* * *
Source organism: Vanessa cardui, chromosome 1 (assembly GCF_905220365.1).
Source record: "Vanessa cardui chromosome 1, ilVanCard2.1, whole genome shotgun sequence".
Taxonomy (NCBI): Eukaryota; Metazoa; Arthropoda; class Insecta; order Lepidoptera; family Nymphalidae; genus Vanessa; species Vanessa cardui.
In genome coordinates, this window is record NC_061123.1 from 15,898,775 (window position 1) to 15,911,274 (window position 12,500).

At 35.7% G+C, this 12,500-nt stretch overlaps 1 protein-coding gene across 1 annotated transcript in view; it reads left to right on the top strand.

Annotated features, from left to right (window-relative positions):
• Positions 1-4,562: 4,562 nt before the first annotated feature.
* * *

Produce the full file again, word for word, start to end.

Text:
Source organism: Vanessa cardui, chromosome 1 (assembly GCF_905220365.1).
Source record: "Vanessa cardui chromosome 1, ilVanCard2.1, whole genome shotgun sequence".
Taxonomy (NCBI): Eukaryota; Metazoa; Arthropoda; class Insecta; order Lepidoptera; family Nymphalidae; genus Vanessa; species Vanessa cardui.
In genome coordinates, this window is record NC_061123.1 from 15,898,775 (window position 1) to 15,911,274 (window position 12,500).

At 35.7% G+C, this 12,500-nt stretch overlaps 1 protein-coding gene across 1 annotated transcript in view; it reads left to right on the top strand.

Annotated features, from left to right (window-relative positions):
• Positions 1-4,562: 4,562 nt before the first annotated feature.